Sustainable Finance negotiations at a multilateral level are restarting. Governments are setting the scene for international discussions with major power blocks involved – China, EU, UK, US – under the auspices of the G20. However, will the international community be able to reach an agreement? And will biodiversity issues be able to leverage progress on climate change? Corporates and the financial sector should watch these developments carefully.
Last week, the Italian G20 Presidency, with the US and China as co-chairs and with UNDP as the secretariat, held the first Sustainable Finance Study Group (SFSG) within the G20 Finance track. Although not a new idea – it was originally created in 2016 under the Chinese G20 Presidency and called the Green Finance Study Group – it finished after delivering one report and three further updates.
The Sustainable Finance Study Group’s objective is the development of a multi-year G20 Roadmap for Sustainable Finance which will tackle major gaps and barriers in mobilising sustainable finance. In addition, it aims to outline key actions and milestones for the consideration of G20 Members.
A recent press release states that the SFSG will ‘produce a synthesis report on the progress made on the main deliverables for 2021: sustainability reporting, approaches to identify sustainable investments (“taxonomies”), and the role of international financial institutions in supporting the Paris Agreement’.
We are encouraged by the fact that this is part of an orchestrated approach in a busy year for the sustainability agenda. Figure 1 illustrates some of the high-level events taking place this year (source: G20 & Planet Tracker).
Major economic powers are clearly involving themselves in the sustainable finance agenda by actively participating and organising roundtables at home and abroad.
With the Biden Administration in office, the United States has re-emerged as a player in the climate space. The ‘Executive Order on Tackling the Climate Crisis at Home and Abroad’ states the objective of ‘putting the climate crisis at the center of United States foreign policy and national security’. In addition, the Administration has set specific objectives which include re-joining the Paris Agreement, issuing new nationally determined contributions before the UNFCCC COP26 to be held in November of this year, reconvening the Major Economies Forum on Energy and Climate, namely the Leaders’ Climate Summit in April 2021, and actively participating by integrating climate ambition and consideration in several international fora, among which are the G7 and the G20.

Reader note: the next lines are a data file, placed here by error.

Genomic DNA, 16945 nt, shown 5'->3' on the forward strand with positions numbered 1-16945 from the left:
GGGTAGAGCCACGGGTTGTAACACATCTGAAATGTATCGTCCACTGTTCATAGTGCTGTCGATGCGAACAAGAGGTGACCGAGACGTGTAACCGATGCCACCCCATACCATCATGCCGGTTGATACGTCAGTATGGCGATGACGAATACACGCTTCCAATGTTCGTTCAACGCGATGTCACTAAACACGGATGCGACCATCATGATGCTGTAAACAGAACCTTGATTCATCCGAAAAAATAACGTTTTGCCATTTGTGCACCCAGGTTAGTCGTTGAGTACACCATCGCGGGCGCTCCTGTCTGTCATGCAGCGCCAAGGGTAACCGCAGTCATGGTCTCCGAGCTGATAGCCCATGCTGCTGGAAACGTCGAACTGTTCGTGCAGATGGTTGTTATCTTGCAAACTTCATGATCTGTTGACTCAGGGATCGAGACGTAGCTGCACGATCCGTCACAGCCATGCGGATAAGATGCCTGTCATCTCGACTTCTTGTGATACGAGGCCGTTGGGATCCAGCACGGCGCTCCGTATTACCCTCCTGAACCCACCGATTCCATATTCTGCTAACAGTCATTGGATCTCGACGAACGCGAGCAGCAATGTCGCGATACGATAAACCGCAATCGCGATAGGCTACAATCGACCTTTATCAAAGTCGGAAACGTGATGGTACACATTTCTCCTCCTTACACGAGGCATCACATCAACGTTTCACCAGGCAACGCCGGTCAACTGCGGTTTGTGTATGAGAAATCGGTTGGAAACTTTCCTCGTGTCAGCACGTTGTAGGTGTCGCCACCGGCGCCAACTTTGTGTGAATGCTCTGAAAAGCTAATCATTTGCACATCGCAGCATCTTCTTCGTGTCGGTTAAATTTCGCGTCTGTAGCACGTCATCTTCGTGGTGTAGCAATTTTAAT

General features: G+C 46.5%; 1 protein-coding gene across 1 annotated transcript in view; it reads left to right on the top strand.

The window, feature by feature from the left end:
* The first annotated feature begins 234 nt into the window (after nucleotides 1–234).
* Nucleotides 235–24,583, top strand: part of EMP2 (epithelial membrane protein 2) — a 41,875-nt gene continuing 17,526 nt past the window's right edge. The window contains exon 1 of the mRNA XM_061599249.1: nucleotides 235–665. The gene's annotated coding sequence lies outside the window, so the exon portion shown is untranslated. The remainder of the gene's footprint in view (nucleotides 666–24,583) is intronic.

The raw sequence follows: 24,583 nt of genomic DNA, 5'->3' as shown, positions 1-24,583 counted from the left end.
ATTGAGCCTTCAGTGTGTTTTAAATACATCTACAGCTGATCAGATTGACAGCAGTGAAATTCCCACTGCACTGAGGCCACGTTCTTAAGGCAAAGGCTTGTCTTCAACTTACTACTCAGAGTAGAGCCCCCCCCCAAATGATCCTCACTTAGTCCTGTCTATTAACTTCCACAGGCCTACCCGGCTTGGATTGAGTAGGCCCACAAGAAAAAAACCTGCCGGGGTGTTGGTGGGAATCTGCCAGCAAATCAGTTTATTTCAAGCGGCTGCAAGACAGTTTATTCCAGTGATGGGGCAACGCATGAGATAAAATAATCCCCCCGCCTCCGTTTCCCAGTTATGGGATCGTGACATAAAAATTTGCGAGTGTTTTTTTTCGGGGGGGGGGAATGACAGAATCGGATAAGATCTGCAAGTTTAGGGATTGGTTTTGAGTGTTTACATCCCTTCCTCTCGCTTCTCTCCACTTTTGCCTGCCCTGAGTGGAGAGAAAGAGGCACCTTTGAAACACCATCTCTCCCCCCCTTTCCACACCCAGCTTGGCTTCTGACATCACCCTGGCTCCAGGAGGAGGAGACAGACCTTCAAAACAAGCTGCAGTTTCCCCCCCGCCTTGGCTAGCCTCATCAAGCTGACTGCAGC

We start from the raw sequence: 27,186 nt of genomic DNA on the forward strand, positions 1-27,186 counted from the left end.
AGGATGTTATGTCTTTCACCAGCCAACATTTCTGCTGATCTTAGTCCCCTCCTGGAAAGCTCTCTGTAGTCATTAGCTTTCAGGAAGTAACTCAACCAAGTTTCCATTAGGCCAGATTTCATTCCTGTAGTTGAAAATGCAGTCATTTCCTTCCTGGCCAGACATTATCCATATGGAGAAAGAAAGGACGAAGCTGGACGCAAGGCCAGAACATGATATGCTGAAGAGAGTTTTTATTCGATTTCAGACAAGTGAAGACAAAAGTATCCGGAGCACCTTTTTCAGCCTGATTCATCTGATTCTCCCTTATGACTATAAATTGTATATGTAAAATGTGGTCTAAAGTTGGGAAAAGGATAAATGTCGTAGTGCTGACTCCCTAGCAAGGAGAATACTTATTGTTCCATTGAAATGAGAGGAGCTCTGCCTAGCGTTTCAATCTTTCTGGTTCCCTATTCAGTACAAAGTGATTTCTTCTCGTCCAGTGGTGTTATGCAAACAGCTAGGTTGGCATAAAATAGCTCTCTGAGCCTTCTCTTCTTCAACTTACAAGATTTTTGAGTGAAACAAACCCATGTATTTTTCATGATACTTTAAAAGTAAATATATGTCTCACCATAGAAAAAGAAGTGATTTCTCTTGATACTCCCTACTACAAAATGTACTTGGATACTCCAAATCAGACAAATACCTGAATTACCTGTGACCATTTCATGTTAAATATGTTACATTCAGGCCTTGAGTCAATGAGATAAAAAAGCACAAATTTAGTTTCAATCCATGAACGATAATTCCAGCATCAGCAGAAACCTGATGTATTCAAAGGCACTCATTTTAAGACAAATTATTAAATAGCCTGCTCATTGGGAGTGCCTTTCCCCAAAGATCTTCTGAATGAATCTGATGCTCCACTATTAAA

While the present Administration in the United States is actively working on promoting global climate talks, the EU and UK are continuing with their high-profile roles. Represented by Italy at the G20 and at COP26, which Italy is co-hosting with the UK, the EU is pushing forward with the European Green Deal, designed to ‘transform the Union’ into a sustainable economy.
These ambitions are already being given legal effect: the Sustainable Finance Taxonomy (Taxonomy) and the Sustainable Finance Disclosures Regulation have been adopted at EU level (see Figure 2). Planned future policy includes enactment of a renewed Non-Financial Reporting Directive (NFRD) and issuing of technical regulatory standards in support of the Taxonomy.
As host of both the G7 and of the COP26, the UK has also declared its sustainable finance ambitions. On one hand, the UK Government sees the G7 as a relevant forum to build political momentum ahead of the above-mentioned events through ambitious action on the interdependent crises of climate change and of biodiversity decline. The UK Government recently published ‘The Economics of Biodiversity: The Dasgupta Review’, which assesses the economic benefits of biodiversity, the economic costs and risks of biodiversity loss and identifies a range of actions that can simultaneously enhance biodiversity and deliver economic prosperity. On the other hand, UK diplomats are committed to release, at COP26, a balanced negotiated package that delivers the Paris Agreement and moves the UN Climate Change process forward.
The Chinese Government is also present at the sustainable finance debate, actively participating as co-chair of the Sustainable Finance Study Group within the G20 Finance track as well as hosting the 15th Convention on Biological Diversity (COP15) in Kunming this year. China has been working domestically on sustainable finance with recent initiatives to assess the environmental performance of banks and update its national green bond standards.
Although we recognise that there are certain obstacles to overcome, it is encouraging to witness a re-starting of the sustainable finance agenda, particularly because of its widespread international involvement. There are already a range of organisations and institutions which can respond to this new impetus such as the central banks’ Network for Greening the Financial System (NGFS), the IFRS Foundation and the International Monetary Fund. In turn, this would open the way for public-private initiatives which would be assisted by the development of taxonomies and reporting standards.
 BMR: EU Benchmarks Regulation
CRAs: Credit Rating Agencies
NFRD: Non-Financial Reporting Directive
 International Financial Reporting Standards Foundation